My kids love playing games. They also love making up games. They get excited when they come up with a new game (and I pretend to be excited). It's not that I don't support the development of their imaginations, I just know that logic has not completely kicked in yet and there is potential to be total and utter chaos as we play their game. The little stinkers just make the rules up as they go -- and it always works to their advantage, of course. After the usual descent into chaos, we usually end up playing a game with well-established instructions, and peace resumes.

God knew what we needed when he invited Moses up on the mountain and gave him what we have come to know as the Ten Commandments. For over 400 years, the Israelites were living in slavery under the rule and culture of the Egyptians. This idea of One God and no idols wasn't quite what they were used to.

The first command was this: no other gods. The second one was similar: don't worship anything created by human hands. This isn't just a command about carved deities; this is about what has the affection and loyalty of our heart, soul, mind, and strength. It's really an issue of trust. On what are we pinning our hope? Who is the object of our affection and honor? What are we submitting our lives too?

God knew we would love the work of our hands, and God knew we would want to be the masters of our own destiny. It's all part of that first lie whispered to Adam and Eve (pst...you can be like God...).

The second commandment was immediately tested when Moses came down the mountain. While Moses was on Sinai, the Israelites thought they should take matters into their own hands. You can read the whole story in Exodus 32. In short, the Israelites wanted gods and Aaron capitulated...and then told Moses a golden calf "accidently" popped out of the fire (no really, he said that). Moses got so angry he threw the stone tablets to the ground, and they shattered. He later had to hike back up the mountain and ask God for a do-over.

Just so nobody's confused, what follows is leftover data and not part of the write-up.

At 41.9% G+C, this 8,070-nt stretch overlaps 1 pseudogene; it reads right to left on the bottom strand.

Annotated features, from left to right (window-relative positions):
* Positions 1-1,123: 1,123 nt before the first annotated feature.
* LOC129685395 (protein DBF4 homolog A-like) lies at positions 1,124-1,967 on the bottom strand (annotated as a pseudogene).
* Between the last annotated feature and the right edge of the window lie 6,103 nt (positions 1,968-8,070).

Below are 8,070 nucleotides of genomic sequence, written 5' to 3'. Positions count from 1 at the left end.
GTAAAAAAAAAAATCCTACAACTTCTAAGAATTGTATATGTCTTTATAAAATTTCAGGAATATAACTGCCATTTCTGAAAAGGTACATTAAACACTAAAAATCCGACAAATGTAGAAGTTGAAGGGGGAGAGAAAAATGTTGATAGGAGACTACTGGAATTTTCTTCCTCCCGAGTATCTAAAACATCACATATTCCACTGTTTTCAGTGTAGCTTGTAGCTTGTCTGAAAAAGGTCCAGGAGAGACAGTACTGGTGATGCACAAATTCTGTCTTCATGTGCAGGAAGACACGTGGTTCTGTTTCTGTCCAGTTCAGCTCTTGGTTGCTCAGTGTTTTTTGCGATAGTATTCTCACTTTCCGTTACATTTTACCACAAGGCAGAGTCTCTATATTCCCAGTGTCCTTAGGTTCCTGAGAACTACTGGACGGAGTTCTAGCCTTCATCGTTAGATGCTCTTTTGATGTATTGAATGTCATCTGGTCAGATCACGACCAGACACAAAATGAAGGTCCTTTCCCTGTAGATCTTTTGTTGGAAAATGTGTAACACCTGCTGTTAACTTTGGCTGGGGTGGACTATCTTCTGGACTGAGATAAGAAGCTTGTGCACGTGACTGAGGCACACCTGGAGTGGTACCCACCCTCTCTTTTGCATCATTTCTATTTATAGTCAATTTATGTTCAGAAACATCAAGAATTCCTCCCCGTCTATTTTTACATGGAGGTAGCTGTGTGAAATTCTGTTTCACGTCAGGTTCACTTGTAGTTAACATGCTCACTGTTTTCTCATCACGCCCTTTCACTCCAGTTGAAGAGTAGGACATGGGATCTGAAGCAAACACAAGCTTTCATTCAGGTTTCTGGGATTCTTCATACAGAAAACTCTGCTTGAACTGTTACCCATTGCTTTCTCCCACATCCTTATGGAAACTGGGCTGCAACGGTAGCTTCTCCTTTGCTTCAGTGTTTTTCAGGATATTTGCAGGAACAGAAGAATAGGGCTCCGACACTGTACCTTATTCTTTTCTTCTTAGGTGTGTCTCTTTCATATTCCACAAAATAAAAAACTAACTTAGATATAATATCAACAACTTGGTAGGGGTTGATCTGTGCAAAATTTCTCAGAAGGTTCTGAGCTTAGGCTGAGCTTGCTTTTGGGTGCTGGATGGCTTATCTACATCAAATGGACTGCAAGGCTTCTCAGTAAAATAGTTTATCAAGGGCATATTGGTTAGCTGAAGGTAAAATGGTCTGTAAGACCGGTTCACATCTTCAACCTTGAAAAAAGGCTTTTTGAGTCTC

The 2nd commandment is about the loyalty, hope, and affection of the human heart. The Creator of the universe wants to competition with created things. Forgive us, Father, for thinking anything in heaven or on the earth could compete with you...

So let's bring this a little closer to home. Since I don't see many shrines to Baal, Ashoreth, or Molech in our homes, I wonder what some of those 21st century American idols might be? I'll leave that to your imagination. I am sure the Holy Spirit challenges us to apply this command to the affections of our hearts. I know there are way too many things that demand too much of my attention. I know I get tempted to turn good things into ultimate things.

But this commandment reminds us that God alone is sufficient for our lives. And he gives me what no idol can give. He loves me. My work can't do that. Celebrities can't do that. Sports can't do that. A perfect body can't do that. My political allegiance can't do that.

Only God.